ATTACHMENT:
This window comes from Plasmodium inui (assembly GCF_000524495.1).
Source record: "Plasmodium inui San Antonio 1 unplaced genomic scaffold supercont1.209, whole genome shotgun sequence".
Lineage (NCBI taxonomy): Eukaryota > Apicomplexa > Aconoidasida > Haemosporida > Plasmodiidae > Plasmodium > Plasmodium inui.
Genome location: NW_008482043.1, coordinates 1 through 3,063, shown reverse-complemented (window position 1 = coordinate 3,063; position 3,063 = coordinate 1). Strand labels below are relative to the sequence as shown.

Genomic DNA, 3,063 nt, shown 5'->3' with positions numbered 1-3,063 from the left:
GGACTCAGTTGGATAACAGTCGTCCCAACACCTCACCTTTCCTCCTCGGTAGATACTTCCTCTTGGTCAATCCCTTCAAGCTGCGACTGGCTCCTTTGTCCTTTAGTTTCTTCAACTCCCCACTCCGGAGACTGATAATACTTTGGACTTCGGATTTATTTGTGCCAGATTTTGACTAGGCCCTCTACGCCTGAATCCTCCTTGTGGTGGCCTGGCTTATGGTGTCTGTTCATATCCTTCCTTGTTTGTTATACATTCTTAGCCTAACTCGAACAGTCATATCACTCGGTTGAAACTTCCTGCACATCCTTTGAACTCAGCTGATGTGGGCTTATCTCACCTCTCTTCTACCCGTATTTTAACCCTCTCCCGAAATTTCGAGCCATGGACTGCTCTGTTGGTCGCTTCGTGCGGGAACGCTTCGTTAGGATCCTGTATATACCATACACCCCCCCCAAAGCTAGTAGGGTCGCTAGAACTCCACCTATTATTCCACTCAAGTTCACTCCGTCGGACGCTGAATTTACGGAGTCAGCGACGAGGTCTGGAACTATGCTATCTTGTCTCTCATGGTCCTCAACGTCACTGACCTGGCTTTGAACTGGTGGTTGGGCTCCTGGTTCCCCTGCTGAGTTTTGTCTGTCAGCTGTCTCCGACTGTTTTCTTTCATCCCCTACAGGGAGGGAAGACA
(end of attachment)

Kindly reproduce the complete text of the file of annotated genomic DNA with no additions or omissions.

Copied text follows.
This window comes from Plasmodium inui (assembly GCF_000524495.1).
Source record: "Plasmodium inui San Antonio 1 unplaced genomic scaffold supercont1.209, whole genome shotgun sequence".
Lineage (NCBI taxonomy): Eukaryota > Apicomplexa > Aconoidasida > Haemosporida > Plasmodiidae > Plasmodium > Plasmodium inui.
Genome location: NW_008482043.1, coordinates 1 through 3,063, shown reverse-complemented (window position 1 = coordinate 3,063; position 3,063 = coordinate 1). Strand labels below are relative to the sequence as shown.

Genomic DNA, 3,063 nt, shown 5'->3' with positions numbered 1-3,063 from the left:
GGACTCAGTTGGATAACAGTCGTCCCAACACCTCACCTTTCCTCCTCGGTAGATACTTCCTCTTGGTCAATCCCTTCAAGCTGCGACTGGCTCCTTTGTCCTTTAGTTTCTTCAACTCCCCACTCCGGAGACTGATAATACTTTGGACTTCGGATTTATTTGTGCCAGATTTTGACTAGGCCCTCTACGCCTGAATCCTCCTTGTGGTGGCCTGGCTTATGGTGTCTGTTCATATCCTTCCTTGTTTGTTATACATTCTTAGCCTAACTCGAACAGTCATATCACTCGGTTGAAACTTCCTGCACATCCTTTGAACTCAGCTGATGTGGGCTTATCTCACCTCTCTTCTACCCGTATTTTAACCCTCTCCCGAAATTTCGAGCCATGGACTGCTCTGTTGGTCGCTTCGTGCGGGAACGCTTCGTTAGGATCCTGTATATACCATACACCCCCCCCAAAGCTAGTAGGGTCGCTAGAACTCCACCTATTATTCCACTCAAGTTCACTCCGTCGGACGCTGAATTTACGGAGTCAGCGACGAGGTCTGGAACTATGCTATCTTGTCTCTCATGGTCCTCAACGTCACTGACCTGGCTTTGAACTGGTGGTTGGGCTCCTGGTTCCCCTGCTGAGTTTTGTCTGTCAGCTGTCTCCGACTGTTTTCTTTCATCCCCTACAGGGAGGGAAGACA